Human Flower Project

Kim Il Sung: Orchids & Embalming

Nothing’s too good for the former leader of North Korea, or his corpse.


Magenta orchids fill Pyongyang, North Korea,

for Kim Il Sung’s birthday and the new year, April 15

Photo: Gao Haorong, for Xinhua

Given the hostile silence between the U.S. and North Korea, it only makes sense that April 15th—the dreaded filing deadline for taxes here—is the jolliest day of the year there.

It’s the birthday of Kim Il Sung, who was North Korea’s leader from 1948 until 1994. Nearly half a century long, his reign (a more fitting word than “administration”) includes what’s known on this side of the Pacific as The Korean War, which we understand has never formally been declared over by the U.S. We assume this diplo-lunacy is observed in North Korea, too.

Kim Il Sung’s birthday has been called “the North Korean equivalent of Christmas Day,” but it’s also New Year’s Day. His son and successor, Kim Jong Il, had the calendar changed to honor his father and start the year off April 15th.


The 2007 celebration of Kim Il Sung’s birthday, Pyongyang

Photo: Marc in North Korea

In Pyongyang, the capitol, official celebration has been ongoing for about a week. You can tell because magenta orchids have been amassed in the city’s public spaces. There are indoor hillocks of them, and pots filed in rows before giant paintings of the former leader, depicted lolling on the grass in suit and tie as smiling throngs surround him.

The holiday flower is a species of dendrobium orchid named for Kim Il Sung in 1965, on a visit to Indonesia. President Sukarno was showing the North Korean leader around Bogor Botanical Garden, when Kim admired this garish bloom. It was a new orchid, as yet unnamed, bred by one of the garden botanists (still unnamed). The story goes that Sukarno spontaneously honored the North Korean Leader by naming the purple flower for him.

Ever since, “Kimilsungia,” as the orchid is known, has symbolized the president. And with huge displays in April, it’s as if his ghost drapes Pyongyang like a heavy purple robe. We’ve never seen these New Year’s displays in person, but the photographs are intriguing. We see a huge outline of the North Korean nation, right down to the 38th parallel, packed with orchids. Many displays combine propagandist landscape paintings—the grinning Kim Il Sung flanked by 2-D flowers—and masses of live blossoming plants, creating diorama effects that are, in our view, quite marvelous.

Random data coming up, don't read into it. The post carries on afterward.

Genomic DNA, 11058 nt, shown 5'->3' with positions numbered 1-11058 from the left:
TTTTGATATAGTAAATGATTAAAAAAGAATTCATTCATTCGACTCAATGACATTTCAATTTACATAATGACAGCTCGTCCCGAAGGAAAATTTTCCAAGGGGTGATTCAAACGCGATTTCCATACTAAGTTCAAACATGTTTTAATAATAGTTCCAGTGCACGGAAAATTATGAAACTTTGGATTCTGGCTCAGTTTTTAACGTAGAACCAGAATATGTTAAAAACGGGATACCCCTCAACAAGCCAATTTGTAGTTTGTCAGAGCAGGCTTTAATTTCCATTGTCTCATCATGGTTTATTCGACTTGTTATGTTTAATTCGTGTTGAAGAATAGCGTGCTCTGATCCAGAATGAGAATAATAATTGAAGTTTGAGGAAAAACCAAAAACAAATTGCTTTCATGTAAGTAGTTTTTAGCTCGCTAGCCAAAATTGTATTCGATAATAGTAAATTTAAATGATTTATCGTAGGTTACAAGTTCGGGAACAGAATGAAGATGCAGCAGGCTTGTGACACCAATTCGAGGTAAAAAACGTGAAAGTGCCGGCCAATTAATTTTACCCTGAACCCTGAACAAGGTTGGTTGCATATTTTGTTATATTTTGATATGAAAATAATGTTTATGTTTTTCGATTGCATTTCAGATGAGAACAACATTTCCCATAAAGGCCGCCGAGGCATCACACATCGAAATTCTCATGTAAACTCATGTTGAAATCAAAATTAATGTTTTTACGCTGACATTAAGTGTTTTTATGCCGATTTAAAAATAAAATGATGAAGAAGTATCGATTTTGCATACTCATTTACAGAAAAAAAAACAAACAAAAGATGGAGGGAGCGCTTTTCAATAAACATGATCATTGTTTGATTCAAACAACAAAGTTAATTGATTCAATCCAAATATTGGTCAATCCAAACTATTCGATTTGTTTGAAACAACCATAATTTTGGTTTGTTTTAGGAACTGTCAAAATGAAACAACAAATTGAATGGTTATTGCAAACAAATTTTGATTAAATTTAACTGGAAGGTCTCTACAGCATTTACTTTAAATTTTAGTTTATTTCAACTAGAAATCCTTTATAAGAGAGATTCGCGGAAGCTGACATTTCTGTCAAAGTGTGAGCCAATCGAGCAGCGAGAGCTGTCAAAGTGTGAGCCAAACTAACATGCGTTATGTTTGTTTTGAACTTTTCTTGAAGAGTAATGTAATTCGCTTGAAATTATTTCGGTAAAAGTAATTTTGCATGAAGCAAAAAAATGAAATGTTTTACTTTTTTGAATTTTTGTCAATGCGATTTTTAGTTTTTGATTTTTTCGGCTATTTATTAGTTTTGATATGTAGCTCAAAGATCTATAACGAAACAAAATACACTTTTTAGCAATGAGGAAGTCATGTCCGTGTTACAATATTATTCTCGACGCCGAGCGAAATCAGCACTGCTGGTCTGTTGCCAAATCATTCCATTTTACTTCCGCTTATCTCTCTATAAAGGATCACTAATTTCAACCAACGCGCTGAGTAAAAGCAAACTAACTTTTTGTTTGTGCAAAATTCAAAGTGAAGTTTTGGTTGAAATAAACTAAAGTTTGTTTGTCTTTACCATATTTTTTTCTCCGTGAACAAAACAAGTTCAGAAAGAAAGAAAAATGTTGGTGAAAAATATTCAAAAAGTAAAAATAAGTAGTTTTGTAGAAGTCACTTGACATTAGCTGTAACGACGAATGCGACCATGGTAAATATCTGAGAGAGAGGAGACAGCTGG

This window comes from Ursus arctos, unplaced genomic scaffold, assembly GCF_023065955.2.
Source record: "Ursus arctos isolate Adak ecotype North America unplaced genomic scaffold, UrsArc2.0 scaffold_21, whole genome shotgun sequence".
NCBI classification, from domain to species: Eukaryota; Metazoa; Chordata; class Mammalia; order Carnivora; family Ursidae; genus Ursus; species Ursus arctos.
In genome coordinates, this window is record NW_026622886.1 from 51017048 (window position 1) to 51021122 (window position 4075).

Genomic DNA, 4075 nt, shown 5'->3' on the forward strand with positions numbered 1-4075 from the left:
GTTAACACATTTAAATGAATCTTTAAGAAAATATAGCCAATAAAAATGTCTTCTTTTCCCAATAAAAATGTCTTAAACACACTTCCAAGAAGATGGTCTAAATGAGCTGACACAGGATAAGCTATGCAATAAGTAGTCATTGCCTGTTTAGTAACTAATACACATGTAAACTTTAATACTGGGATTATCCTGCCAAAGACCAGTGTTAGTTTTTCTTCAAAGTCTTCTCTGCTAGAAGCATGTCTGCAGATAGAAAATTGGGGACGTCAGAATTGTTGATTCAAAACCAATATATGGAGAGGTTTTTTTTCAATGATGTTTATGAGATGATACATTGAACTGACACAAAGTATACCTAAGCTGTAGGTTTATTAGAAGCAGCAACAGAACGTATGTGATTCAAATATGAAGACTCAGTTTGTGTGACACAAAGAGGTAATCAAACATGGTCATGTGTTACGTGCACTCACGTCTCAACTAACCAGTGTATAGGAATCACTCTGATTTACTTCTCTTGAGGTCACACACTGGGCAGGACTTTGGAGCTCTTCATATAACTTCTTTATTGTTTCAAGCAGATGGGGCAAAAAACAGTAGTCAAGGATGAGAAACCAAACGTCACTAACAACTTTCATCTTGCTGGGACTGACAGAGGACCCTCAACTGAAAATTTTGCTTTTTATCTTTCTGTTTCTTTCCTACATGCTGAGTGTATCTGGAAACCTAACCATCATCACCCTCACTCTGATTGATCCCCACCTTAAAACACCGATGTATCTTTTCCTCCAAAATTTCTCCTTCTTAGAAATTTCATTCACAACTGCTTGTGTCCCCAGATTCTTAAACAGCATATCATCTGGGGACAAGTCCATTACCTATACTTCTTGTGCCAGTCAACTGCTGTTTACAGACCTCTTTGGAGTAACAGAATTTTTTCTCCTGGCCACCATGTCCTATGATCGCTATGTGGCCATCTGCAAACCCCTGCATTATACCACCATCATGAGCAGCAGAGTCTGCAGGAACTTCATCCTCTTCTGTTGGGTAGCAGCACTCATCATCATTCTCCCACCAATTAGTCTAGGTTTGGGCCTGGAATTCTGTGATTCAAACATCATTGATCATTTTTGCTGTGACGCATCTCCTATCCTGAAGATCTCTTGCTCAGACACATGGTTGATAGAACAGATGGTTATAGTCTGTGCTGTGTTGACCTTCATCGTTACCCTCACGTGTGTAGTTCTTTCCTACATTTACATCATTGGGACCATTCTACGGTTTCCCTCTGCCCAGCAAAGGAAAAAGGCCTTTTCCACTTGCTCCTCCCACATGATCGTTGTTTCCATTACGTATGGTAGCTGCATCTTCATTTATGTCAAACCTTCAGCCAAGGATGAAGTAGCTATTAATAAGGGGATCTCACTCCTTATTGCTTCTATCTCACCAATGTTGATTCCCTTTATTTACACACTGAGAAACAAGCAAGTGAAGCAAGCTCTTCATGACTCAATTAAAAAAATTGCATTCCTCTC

Live orchids and painted ones honoring Kim Il Sung, 2007

Photo: Marc in North Korea

We understand that this year’s festivities had to be scaled back a bit due to the sorry state of the North Korean economy (our two nations do share a few things), though apparently, the cultivation of KimIlsungia remains a top national priority even in hard times. “Despite the shortage of electricity, the greenhouses of Kimilsungia are always well taken of. During the famine and energy crisis of the late 1990’s, KCNA carried reports about how patriotic citizens asked the state energy bureaus to shut down their home heating systems during winter so that there is enough electric power for the glories of Kimilsungia.”

In the U.S. expenditure on flowers is routinely flouted as evidence of wastefulness. Politicians who spend freely on flowers or on their personal adornment are held up for ridicule.  But the North Koreans see things from a different angle. To mark the new year, the NK News Agency has announced with pride that $800,000 (USD) is being spent annually to preserve Kim Il Sung’s body, “the 9th eternally-preserved corpse among the former socialist countries’ leaders.” See for yourself, at the Mt. Keumsoo Memorial Palace; year round, there must surely be purple orchids near the mummy case. Kim Il Sung has been dead 14 years.

And to think John Edwards was shamed for a $300 haircut!

Posted by .(JavaScript must be enabled to view this email address) on 04/16 at 04:17 PM


Hi Julie,  very interesting story here.  It is a good example of how different some people’s lives are in comparison to ours.  Aren’t we lucky to not have been born there, in my opinion anyway.

Frances at Faire Garden

Posted by Frances on 04/17 at 05:21 AM

I am intrigued by the nationalism expressed by citizens who forewent heat to grow the Kimilsungia orchids.  I wonder about the links between other flowers and nationalism.

Posted by Georgia on 04/18 at 06:45 PM
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